059. Potentilla reptans. Common cinquefoil.

Botanical name: 

059. Potentilla reptans. 059. Potentilla reptans. C. Also see 009. Tormentilla Erecta. Common Tormentil, or Upright Septfoil.
Synonyma. Pentaphyllum. Pharm. Lond.
Quinquefolium majus repens. Bauh. Pin. p. 325.
Quinquefolium vulgare. Gerard. Emac. p. 987.
Pentaphyllum vulgatissimum. Park. Theat. p. 398. Raii. Hist. p. 611. Synop. p. 255. J. Bauh. Hist. p. 397.
Fragara foliis quinatis, serratis, petiolis unifloris, caule reptante. Hal. Stirp. Helv. n. 1118. Withering. Bot. Arrang. p. 534. Curtis Flor. Lond.

Class Icosandria. Ord. Polygynia. Lin. Gen. Plant. 634.
Ess. Gen. Ch. Cal. 10-fidus. Petala 5. Sem. subrotunda, nuda, receptaculo parvo ex succo affixa.
Spec. Char. P. foliis quinatis, caule repente, pedunculis unifloris.

The root is perennial, long, tapering, or fusiform, furnished with but few fibres, internally reddish, and externally of a yellowish brown colour: the stalks are numerous, slender, purplish, smooth, and creeping; the leaves are quinate, or five, placed together, and sometimes seven, of unequal size, elliptical, obtuse, serrated, veined, somewhat hairy, and sitting close to the common footstalk, which is of considerable length, and rises from the stoloniferous joints of the stem: the stipula: stand in pairs, and are composed of three ovalish leaves: the flowers are yellow, and placed singly upon long slender peduncles: the corolla consists of five petals, which are inversely heart-shaped, of a bright yellow colour, and inserted into the calyx by short claws: the calyx is a perianthium of one leaf, divided into ten pointed segments, which are alternately smaller, and frequently turned back: the filaments are about twenty, short, tapering, and inserted at the glandular base of the calyx, and crowned by oblong, flattish, double-celled yellow antherae: the germina are numerous, and form a conical head, supporting short styles, terminated by blunt stigmata: the seeds are numerous, small, and of a brown colour. It flowers from July till September, and is common on meadow banks, and on the sides of roads.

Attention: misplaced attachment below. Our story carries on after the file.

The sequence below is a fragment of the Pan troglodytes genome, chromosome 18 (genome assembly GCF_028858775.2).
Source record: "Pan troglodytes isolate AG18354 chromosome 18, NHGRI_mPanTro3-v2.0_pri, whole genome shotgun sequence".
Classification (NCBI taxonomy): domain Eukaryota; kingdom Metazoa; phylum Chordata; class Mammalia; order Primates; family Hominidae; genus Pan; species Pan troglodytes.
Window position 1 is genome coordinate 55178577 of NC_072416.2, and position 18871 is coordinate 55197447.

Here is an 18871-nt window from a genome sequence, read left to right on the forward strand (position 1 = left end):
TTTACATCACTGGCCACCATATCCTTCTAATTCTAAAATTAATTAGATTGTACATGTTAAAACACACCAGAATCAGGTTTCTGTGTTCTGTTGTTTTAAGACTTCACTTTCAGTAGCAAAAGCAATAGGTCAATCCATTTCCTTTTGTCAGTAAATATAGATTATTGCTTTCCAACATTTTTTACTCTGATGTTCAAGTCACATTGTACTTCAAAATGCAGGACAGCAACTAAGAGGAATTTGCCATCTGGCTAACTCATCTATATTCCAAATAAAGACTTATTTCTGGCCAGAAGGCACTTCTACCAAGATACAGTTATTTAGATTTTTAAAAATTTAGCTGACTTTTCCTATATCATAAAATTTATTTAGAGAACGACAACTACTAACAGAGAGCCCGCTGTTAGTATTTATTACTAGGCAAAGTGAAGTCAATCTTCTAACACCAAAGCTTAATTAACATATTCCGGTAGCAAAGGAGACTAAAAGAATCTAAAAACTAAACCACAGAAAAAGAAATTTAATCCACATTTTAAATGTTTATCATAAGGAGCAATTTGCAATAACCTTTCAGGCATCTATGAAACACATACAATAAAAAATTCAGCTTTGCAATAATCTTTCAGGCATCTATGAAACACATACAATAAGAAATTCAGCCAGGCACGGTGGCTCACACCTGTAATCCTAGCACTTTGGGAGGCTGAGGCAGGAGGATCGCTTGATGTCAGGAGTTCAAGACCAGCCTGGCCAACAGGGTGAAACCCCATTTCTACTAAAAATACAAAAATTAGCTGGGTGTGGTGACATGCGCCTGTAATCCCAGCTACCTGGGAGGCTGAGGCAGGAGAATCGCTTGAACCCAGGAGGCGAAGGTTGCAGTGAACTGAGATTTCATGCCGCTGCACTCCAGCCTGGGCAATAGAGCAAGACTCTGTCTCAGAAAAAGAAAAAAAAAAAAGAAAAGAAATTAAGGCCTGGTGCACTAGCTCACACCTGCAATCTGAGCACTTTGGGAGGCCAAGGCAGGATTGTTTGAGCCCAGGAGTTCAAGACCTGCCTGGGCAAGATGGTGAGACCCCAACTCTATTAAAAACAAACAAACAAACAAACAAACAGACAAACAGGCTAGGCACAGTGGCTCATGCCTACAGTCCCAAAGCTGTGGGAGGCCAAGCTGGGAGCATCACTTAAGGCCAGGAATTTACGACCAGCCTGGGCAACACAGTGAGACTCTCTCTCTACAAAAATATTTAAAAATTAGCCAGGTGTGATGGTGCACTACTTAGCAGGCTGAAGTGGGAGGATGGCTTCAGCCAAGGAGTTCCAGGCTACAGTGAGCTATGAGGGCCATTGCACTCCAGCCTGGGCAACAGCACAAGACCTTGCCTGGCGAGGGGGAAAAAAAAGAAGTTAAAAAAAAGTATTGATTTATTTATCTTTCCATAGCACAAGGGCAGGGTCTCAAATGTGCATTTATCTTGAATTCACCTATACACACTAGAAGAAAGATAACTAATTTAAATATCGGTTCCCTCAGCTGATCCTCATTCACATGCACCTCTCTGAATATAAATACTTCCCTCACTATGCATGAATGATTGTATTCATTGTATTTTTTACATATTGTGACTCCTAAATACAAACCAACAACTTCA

The roots of this plant have a bitterish styptic taste, and give out their astringent matter both to water and spirit. They were used by Hippocrates and Dioscorides, and by the former particularly recommended for the cure of intermittents. [De Morb. l. 2. p. 473. Foës.] And Ray tells us, that the peasantry still employ them with this intention. [Hist. Plant. p. c. See also Senac de recond. febr. interm. nat. p. 185.] The medicinal quality of Cinquefoil is confined to the external or cortical part of the root, and depends merely upon its astringent effects; it has therefore been chiefly prescribed internally in diarrhoeas and other fluxes, and externally in gargles and astringent lotions: but as its efficacy is much inferior to many other plants of this class, the Cinquefoil is now rarely used. In large doles, however, it may be found no bad substitute for some of the other astringents.

Medical Botany, 1790-1794, was written by William Woodville, M. D., and illustrated by James Sowerby.